Listen to this story
Instagram’s New Anti-Bullying Nudges Could Actually Work
Among the flood of Facebook news last week — from a major visual overhaul to merging the company’s messenger apps — a tiny nugget slipped through: Instagram has a plan to combat cyberbullying. And it involves politely asking everyone to just stop.
In a brief segment of the company’s F8 keynote last Tuesday, Instagram announced that it’s testing several new features to help combat bullying online. Some give power to users directly, like an Away Mode to temporarily leave Instagram if you’re going through a hard time, or tools that let you limit another user who’s being hostile toward you, without blocking them entirely.
Most notably, Instagram is also testing a more proactive tool with comment “nudges.” This feature will use machine learning to detect when a user is about to make a comment that’s aggressive or hostile, then lightly warn them not to do so. When reached for comment, a spokesperson for Instagram clarified that “the notification doesn’t impede posting and no additional taps are needed, but our intention is that it will encourage people to pause and reflect on a potentially hurtful comment before posting it.”
Surely, it can’t be that easy to prevent online bullying. Right?
At first blush, it seems that politely asking someone to behave online would be as effective as telling the tide not to come in. Yet according to Sameer Hinduja, co-director of the Cyberbullying Research Center and professor of criminology at Florida Atlantic University, it might be a more effective tool than we think.
“We all usually try to do the things that are socially desirable… We want to put our best foot forward, we want to appear likable, to others in general,” Hinduja says. “So if the app itself is messaging you and conveying, ‘This isn’t really in line with our standards or the type of kind community we’re trying to create’… Maybe they’ll second-guess that decision and erase that comment, or maybe soften it.”
“Our intention is that it will encourage people to pause and reflect on a potentially hurtful comment before posting it.”
It’s the machine learning-powered digital equivalent of the “Bro! Not cool” moment from Gillette’s famous ad. When communicating face-to-face, people tend to have an instinctive sense of what’s socially acceptable and will adhere to it, even if they think to say something aggressive or mean. Instagram’s nudges could serve a similar function as social pressure without being as directly confrontational as a block or ban might be.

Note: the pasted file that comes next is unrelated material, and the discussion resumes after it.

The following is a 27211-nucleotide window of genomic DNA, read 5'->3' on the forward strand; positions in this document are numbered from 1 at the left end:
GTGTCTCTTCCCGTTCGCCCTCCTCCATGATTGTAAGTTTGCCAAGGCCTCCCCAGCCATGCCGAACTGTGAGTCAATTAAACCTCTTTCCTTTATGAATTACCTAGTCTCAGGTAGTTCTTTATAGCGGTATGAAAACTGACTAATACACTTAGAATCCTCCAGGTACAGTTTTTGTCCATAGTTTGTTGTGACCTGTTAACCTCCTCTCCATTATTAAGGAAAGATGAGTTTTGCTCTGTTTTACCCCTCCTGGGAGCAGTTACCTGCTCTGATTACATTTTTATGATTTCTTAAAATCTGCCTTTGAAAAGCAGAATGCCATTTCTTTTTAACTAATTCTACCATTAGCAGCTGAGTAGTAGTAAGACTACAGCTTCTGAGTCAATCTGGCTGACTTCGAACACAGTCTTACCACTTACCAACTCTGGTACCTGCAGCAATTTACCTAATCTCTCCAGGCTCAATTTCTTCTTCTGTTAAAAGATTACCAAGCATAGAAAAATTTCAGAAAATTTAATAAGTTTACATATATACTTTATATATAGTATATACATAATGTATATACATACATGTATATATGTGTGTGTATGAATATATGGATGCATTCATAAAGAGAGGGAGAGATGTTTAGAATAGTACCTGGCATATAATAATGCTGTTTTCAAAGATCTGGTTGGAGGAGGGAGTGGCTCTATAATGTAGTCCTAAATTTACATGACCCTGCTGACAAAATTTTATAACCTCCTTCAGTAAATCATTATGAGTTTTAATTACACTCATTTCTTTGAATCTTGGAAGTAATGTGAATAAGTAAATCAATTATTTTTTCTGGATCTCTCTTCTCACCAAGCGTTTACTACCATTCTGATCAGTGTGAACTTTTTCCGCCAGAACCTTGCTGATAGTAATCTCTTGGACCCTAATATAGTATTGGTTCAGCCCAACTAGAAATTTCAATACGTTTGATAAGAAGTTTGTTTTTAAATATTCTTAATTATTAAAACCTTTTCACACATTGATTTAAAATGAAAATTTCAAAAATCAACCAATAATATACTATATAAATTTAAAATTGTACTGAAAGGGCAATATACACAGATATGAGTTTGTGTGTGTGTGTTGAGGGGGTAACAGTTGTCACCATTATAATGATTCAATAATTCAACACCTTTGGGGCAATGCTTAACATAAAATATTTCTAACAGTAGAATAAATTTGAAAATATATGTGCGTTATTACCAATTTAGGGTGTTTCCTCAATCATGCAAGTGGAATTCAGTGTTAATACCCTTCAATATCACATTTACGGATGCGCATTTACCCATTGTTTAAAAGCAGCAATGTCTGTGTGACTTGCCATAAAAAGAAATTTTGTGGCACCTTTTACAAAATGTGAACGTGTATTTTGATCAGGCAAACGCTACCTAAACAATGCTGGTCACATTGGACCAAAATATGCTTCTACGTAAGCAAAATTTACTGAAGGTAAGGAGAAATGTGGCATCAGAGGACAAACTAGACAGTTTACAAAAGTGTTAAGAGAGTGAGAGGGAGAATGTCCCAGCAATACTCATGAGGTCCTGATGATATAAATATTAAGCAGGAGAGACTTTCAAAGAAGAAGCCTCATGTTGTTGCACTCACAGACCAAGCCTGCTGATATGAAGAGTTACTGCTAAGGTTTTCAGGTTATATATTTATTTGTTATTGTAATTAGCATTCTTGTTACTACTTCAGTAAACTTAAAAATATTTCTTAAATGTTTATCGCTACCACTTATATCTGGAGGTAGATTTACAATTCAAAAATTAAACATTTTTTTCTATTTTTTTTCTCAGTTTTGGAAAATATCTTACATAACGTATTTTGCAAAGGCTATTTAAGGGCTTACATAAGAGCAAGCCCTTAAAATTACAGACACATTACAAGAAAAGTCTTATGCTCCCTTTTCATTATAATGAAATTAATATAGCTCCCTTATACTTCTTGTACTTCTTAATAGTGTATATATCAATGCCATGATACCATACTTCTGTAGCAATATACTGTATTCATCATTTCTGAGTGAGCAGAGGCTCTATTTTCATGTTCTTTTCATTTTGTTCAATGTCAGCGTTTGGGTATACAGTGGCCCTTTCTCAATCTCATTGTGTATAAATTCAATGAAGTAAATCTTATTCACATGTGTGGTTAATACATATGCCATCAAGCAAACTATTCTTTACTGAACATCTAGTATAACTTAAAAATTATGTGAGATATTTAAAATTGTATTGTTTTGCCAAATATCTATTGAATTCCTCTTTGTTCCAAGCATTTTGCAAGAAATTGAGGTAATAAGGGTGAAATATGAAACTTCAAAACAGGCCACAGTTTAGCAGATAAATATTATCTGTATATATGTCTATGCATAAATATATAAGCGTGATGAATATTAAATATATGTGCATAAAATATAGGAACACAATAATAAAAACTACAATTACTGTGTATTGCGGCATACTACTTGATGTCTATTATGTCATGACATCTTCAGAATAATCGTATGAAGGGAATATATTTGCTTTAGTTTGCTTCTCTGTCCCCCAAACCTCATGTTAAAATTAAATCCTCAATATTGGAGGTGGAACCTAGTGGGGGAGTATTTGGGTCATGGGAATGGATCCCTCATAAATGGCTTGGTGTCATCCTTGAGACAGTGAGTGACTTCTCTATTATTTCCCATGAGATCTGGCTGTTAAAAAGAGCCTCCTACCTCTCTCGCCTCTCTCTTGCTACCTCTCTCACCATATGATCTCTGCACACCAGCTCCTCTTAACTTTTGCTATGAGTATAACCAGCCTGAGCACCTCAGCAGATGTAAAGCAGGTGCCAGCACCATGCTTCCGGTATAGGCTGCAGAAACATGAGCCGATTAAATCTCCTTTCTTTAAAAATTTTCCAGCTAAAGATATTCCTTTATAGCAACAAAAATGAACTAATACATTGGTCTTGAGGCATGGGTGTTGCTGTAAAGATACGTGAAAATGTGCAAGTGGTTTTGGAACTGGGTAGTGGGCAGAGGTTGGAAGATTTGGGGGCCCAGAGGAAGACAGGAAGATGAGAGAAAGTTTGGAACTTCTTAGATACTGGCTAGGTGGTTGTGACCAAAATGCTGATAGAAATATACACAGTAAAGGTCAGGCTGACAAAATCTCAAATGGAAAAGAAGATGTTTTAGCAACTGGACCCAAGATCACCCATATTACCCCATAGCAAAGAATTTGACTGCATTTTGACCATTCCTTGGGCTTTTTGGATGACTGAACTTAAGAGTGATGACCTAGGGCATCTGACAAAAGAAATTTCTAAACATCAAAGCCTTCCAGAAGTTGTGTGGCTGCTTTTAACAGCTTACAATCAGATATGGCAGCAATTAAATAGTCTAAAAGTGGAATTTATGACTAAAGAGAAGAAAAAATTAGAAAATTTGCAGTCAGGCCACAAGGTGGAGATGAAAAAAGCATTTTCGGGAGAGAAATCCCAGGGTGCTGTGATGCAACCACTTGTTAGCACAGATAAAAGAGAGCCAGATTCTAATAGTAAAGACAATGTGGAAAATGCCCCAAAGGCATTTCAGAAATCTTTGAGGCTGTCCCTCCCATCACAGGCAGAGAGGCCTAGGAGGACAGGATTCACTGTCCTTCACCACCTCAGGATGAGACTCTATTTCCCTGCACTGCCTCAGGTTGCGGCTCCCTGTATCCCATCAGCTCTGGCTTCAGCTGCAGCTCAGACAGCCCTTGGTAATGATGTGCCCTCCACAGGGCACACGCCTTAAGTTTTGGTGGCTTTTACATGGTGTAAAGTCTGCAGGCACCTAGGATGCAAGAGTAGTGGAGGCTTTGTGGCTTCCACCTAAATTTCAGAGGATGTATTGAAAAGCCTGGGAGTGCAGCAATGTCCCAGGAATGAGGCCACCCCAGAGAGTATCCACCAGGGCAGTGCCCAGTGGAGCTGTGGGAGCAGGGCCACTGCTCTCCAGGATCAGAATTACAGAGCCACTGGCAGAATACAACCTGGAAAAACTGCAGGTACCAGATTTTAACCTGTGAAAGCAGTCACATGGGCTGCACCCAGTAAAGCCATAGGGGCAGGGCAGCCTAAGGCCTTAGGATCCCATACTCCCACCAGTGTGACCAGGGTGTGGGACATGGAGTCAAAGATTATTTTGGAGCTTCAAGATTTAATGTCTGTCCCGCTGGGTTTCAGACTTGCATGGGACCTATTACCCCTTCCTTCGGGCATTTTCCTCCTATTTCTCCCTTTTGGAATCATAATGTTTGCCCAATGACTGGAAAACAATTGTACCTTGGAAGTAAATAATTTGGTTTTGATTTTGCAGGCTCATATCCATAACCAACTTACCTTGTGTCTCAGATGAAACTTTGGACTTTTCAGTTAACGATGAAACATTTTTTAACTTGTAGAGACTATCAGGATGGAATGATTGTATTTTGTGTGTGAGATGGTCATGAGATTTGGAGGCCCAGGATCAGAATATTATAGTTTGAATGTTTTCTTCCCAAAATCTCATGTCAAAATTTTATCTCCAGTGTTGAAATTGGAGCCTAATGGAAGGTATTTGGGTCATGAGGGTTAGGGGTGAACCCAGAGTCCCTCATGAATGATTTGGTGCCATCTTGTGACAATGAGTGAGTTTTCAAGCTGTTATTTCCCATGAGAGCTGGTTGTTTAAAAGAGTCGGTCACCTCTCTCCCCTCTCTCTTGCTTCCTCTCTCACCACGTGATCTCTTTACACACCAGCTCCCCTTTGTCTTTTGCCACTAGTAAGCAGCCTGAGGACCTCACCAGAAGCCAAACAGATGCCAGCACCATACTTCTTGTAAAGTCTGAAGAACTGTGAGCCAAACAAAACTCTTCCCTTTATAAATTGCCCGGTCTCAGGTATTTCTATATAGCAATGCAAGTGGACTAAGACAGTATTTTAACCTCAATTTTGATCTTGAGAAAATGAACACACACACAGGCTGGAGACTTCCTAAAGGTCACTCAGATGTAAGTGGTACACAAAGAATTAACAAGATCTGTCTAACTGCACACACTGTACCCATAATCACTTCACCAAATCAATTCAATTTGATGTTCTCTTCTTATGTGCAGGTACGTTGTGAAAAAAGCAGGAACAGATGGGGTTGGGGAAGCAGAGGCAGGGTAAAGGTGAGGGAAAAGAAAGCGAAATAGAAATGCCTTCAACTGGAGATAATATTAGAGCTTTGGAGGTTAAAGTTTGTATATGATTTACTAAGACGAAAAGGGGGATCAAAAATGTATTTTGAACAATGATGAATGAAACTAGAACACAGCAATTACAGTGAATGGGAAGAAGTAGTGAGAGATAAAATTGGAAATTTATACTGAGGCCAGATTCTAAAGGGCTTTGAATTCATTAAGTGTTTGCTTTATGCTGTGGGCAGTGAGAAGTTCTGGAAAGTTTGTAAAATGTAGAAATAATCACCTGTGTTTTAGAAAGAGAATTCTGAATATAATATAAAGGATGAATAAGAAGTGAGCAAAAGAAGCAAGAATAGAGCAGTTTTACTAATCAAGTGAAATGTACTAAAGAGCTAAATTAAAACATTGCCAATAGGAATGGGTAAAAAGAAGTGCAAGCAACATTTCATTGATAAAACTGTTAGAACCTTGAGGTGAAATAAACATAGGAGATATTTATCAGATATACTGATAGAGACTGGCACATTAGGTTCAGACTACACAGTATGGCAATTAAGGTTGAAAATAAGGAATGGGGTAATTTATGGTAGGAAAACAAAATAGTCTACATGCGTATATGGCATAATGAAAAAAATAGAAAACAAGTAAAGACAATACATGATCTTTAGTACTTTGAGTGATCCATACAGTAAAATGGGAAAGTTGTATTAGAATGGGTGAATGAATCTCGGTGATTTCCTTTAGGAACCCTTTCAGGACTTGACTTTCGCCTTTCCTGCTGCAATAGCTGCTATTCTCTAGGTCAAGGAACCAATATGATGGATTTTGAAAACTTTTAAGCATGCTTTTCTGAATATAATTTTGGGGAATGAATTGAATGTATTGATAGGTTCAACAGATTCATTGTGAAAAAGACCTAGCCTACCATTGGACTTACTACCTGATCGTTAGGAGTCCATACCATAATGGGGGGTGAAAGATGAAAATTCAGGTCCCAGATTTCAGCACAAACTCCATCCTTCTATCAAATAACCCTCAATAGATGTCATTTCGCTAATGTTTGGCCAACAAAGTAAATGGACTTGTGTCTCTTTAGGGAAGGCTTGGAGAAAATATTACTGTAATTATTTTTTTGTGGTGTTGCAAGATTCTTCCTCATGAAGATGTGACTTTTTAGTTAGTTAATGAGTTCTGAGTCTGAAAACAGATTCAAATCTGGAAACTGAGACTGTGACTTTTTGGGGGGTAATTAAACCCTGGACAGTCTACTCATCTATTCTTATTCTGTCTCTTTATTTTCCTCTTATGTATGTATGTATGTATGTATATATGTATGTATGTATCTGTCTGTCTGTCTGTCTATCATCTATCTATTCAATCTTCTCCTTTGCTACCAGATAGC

If this were Instagram’s only anti-bullying tool, it probably wouldn’t be very effective. But as J. Nathan Matias, associate research scholar at Princeton’s Center for Information Technology Policy, points out, this is just the first step. “It’s important to remember that this isn’t Instagram’s only line of moderation. So, if people are posting hurtful, harmful comments, and the rest of the infrastructure is working, that helps.”
Those other lines of moderation already use the same machine learning technology. In 2017, Instagram started employing machine learning to identify offensive or bullying comments. According to Instagram, examples include “you are ugly 💩,” “fat kid,” or “all men are trash.” These comments are hidden from anyone with the filter on, and it’s on by default. Unless you turn the filter off in your settings, if someone leaves a particularly hurtful comment, it might never be seen by anyone except the person who wrote it.
Right now, users might not even be aware when their comments are flagged and hidden. The nudge feature would actively let people know when they’re being rude or hurtful, perhaps with unintended side effects. “Sometimes when you create a metric for something,” explains Matias, “and you hope that revealing that metric to people will cause them to reduce that behavior, it can sometimes turn into a game.” Right now, Instagram gets notified if an account repeatedly trips the filter, and users can also report or block offending accounts.
As with any machine learning system, there’s also the risk of coding biases into the system itself. “Companies are constrained by the kinds of training data sets that they have. We’ve already seen in other scientific studies how biases in the underlying data can lead to cultural, racial, and gender discrimination in how these algorithms behave,” Matias explains. “You could easily imagine situations where an algorithm might unequally apply its warnings to one side or another side in a very sensitive conflict.”
OneZero asked Instagram if its existing filters have had any measurable impact on bullying, but the company declined to share specific numbers. Instead, a representative simply said, “A.I. has allowed us to find and remove significantly more bullying.”
While this sounds positive, Matias believes that Instagram shouldn’t be the only one gauging the conclusions of its research. “I think it’s also imperative that we expect companies to release those results, and also allow independent researchers to evaluate the social impact of what they’re doing now.”
Of course, comments are only one type of bullying. It can also take the form of images — another area Instagram wants to use machine learning to address — or sharing someone’s content without their permission.
Still, there’s a very real chance that a subtle nudge, alongside more severe punishments like blocks or bans, could convince some people on the platform to be kinder to each other. Every little bit helps.